Re: A Soldier's View

From: George Hammond (
Date: Thu Oct 11 2001 - 01:30:52 EDT

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    Message from a scientist to a soldier:

       As a 59 year old American and having seen most of this history
    myself first hand, I can only agree with this military historian's
    assessment. Particularly his assessment of Viet Nam and the
    importance of social psychology factors and their effect on modern
    military outcomes. Viet Nam came down to a psychological battle
    for American public opinion, and I'm not sure the best interests
    of Democracy were served in the end. Certainly it showed
    how social psychology can be used to undercut Democratic interests.
    Lt. Col. Kern points out that Napoleon said "in war the moral to
    the physical is as 3 to 1", and that pretty much sums up the situation.
       The terrorists of course wrap their criminal self interest in
    in a veil of moral righteousness, which is of course, the classic
    strategy of terrorists throughout history. And, it is always a
    fatal mistake to ignore the psychological component in a struggle
    against terrorism.
       Islam is the fastest growing major religion on Earth. It is
    however only growing in the Third World. The terrorist groups
    sell the idea that militancy is religiously justified because the
    Third World is the poorest population. And, they make use of
    the claim that Christianity, and even Buddhism, are decadent religions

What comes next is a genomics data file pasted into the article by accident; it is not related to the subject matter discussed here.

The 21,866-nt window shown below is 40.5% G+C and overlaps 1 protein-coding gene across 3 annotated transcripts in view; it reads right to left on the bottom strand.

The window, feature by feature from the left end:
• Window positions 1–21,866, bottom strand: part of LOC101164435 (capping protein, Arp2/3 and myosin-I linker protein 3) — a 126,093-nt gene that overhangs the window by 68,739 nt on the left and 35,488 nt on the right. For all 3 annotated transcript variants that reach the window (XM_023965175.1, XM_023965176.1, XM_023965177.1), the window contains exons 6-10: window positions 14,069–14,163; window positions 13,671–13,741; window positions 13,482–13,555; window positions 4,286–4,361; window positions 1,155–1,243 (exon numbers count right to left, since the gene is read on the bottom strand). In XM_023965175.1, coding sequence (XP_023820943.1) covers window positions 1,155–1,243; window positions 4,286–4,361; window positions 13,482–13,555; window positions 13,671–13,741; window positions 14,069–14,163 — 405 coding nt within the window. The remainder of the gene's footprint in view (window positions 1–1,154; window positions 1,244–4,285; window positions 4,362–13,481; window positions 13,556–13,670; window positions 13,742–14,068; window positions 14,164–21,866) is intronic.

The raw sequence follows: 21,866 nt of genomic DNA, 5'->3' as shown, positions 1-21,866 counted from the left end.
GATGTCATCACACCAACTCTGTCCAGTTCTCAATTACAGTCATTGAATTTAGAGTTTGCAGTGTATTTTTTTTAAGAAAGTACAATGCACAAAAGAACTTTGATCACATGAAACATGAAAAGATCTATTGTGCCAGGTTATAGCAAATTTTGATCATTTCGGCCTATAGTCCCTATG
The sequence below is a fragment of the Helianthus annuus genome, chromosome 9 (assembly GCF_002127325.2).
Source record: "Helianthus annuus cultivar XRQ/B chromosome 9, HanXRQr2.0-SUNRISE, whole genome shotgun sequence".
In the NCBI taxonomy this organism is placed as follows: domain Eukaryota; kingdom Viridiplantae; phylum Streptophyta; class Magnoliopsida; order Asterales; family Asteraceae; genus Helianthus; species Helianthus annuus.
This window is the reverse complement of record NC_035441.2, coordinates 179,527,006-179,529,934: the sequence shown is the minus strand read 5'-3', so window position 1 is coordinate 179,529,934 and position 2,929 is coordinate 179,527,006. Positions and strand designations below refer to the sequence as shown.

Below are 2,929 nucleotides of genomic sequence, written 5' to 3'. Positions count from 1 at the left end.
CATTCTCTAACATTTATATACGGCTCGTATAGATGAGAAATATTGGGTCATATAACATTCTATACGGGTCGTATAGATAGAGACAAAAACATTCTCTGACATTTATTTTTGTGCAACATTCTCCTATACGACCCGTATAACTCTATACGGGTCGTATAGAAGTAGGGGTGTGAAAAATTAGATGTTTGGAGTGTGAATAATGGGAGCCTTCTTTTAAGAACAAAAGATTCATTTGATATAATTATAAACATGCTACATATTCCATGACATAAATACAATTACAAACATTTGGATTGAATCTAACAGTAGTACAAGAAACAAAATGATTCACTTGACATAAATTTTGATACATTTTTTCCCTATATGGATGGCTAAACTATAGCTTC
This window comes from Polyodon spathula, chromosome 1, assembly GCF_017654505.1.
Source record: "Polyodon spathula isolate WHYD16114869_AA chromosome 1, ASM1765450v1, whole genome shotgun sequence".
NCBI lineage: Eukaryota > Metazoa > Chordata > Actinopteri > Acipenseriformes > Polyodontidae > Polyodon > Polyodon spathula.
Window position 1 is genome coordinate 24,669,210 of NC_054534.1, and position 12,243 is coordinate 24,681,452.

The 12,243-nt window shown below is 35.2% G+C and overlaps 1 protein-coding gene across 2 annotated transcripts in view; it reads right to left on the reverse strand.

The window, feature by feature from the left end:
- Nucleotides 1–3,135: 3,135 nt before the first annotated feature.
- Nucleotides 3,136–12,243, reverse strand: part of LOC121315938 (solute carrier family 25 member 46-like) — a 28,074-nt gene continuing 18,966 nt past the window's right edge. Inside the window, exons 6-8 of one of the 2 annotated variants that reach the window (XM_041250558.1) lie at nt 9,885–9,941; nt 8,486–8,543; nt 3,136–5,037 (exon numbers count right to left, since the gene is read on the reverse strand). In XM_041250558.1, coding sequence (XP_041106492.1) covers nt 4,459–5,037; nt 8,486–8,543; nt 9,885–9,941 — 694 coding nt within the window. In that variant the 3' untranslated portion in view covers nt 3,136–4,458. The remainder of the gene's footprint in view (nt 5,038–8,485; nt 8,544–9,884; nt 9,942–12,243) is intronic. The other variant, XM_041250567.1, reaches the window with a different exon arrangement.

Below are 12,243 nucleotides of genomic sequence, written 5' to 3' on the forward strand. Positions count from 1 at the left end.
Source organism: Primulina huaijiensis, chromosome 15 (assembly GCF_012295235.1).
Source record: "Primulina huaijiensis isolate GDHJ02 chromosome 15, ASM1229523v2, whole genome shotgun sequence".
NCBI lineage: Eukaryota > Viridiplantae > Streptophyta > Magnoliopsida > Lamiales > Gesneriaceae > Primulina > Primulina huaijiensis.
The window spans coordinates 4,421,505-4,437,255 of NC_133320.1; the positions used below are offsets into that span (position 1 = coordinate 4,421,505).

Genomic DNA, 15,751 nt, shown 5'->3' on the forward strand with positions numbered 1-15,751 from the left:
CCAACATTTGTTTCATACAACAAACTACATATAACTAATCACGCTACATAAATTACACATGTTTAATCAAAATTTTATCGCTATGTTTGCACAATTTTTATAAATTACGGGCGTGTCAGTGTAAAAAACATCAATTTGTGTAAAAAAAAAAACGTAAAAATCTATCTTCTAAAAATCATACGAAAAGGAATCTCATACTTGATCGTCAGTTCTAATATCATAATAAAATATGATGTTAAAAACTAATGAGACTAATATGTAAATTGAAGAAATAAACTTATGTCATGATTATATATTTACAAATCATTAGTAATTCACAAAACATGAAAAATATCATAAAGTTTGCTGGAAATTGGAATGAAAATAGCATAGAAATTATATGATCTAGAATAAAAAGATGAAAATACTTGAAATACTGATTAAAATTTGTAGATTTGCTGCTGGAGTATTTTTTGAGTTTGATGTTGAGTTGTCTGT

used to support decadent societies who are oppressing the Third World.
    In the long run, this psychological weapon is, as Napoleon pointed
    out, a serious strategic issue which I think can't be simply ignored.
       In fact, I think it is time for Christianity to move forward
    and simply take the lead in this struggle. It has got to demonstrate
    some moral leadership vis a vis the plight of the Third World
    which will defuse the militant overtures of the terrorists.
       Now I won't harp on this, but I would simply like to point out
    to Bill Payne, and Lt. Col. Kern, that scholars are not unaware of
    this, nor have they been doing nothing about it all these years.
    And by that, I refer to the fact that apparently Christian scientific
    scholarship has discovered a scientific proof of God using modern
    western technology (Psychometry and Relativity etc.). Obviously,
    the achievement of a scientific proof of God, by Christianity, is
    a powerful moral symbol. It demonstrates the leadership, and
    moral superiority of Democracy, and a preeminent concern for the
    emancipation of the Third World. In a "Holy War" it becomes the moral
    equivalent of an Atomic Bomb.
       At the risk of sounding like a unbalanced nut, it is simply
    my opinion that the Defense Department, the CIA, the State Department,
    or someone should be looking into this discovery because of it's
    potential positive impact on National Security, not to say World
    Security. Why should we be characterized as morally lax, while
    terrorists claim they are morally zealous?
       Such things can happen. I would remind you of a similar piece
    of scientific history. Half a dozen leading scientists, including
    Albert Einstein, actually had to write Franklin Roosevelt a
    letter telling him that they had discovered it was possible to
    "construct an Atomic bomb of enormous military importance". They
    actually put a 3-cent stamp on it and sent it to the president of
    the United States! Imagine the entire history of the World being
    decided by the fate of a one page letter from some scientists
    traveling through the mail with a 3-cent stamp on it!
       Therefore, by analogy, I would think that someone would think
    twice about this present letter from science, reporting a discovery
    of again, a scientific development of enormous strategic importance
    to Democracy.

    George Hammond, Hyannisport